It’s a big week for Europe – again
Even though Europe was under pressure when the US markets opened the rally in Financial stocks, which finished the day +1.4%, helped the US markets have a much better day than may have been expected. At the close of play the S&P 500 was up 0.34% to 1327 and the Dow rose 0.28% to 12568. How financials rise after Moodys downgraded everyone is hard to fathom unless you take the view that Moodys move late and don’t really matter that much anymore except at the margin. Clearly the market is taking that view.
The EUR and other currencies found support Friday and closed off their lows but still under pressure. The ECB’s move to widen acceptable collateral, the second time in six months, to ease constraints in funding markets helped at the margin and certainly overshadowed disappointing German Ifo data, but in truth it can only ever be marginally helpful. Good news in Spain though with buying entering the market with the 10 year closing at 6.38% from much higher levels earlier in the week.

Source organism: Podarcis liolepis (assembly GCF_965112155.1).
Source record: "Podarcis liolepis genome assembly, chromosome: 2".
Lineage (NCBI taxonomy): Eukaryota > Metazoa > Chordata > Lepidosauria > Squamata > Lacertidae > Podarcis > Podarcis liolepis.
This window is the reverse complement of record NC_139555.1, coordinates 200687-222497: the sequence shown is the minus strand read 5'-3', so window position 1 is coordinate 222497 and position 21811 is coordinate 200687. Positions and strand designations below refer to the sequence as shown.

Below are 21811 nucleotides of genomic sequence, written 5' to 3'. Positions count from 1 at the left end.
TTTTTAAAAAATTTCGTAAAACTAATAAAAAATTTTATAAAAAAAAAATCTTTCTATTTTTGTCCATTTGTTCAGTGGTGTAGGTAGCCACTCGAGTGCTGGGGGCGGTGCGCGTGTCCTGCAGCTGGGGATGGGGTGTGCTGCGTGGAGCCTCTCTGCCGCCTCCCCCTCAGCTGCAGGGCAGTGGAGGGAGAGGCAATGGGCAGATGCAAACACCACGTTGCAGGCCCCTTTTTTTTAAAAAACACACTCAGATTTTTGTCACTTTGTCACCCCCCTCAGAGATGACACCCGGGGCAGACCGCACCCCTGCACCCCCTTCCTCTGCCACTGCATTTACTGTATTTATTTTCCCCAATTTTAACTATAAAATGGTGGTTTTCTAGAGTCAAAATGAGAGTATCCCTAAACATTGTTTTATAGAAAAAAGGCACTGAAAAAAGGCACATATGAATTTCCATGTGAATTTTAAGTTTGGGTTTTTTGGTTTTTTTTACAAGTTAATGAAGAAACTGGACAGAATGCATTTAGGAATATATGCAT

The big four economies of Europe got together and announced a €130 billion pro-growth package but it all still seems like papering over the cracks. Because whatever the facade of working together for the common good of the common currency self interest is still the dominant theme. Southern Europe needs German money on as few terms as possible and Germany only wants to advance money on its terms.
German Finance Minister Schaeuble reiterated this fact again over the weekend as Reuters reports this morning that he said,
in an interview with German TV network ZDF that Greece has not done enough to fulfill promises it made in exchange for bailout funds. Schaeuble also criticized the recent interventions by U.S. President Barack Obama.
“We have to fight the causes,” Schaeuble said. “Anyone who believes that money alone or bailouts or any other solutions, or monetary policy at the ECB — that will never resolve the problem. The causes have to be resolved.”
Schaeuble added: “It’s not going to help to take money to it. The decisive thing is to credibly fight the causes of the crisis. It’s succeeding very well in Ireland and Portugal. It’s not succeeding very well in Greece. But it must succeed in Greece. There’s no other way to do this.”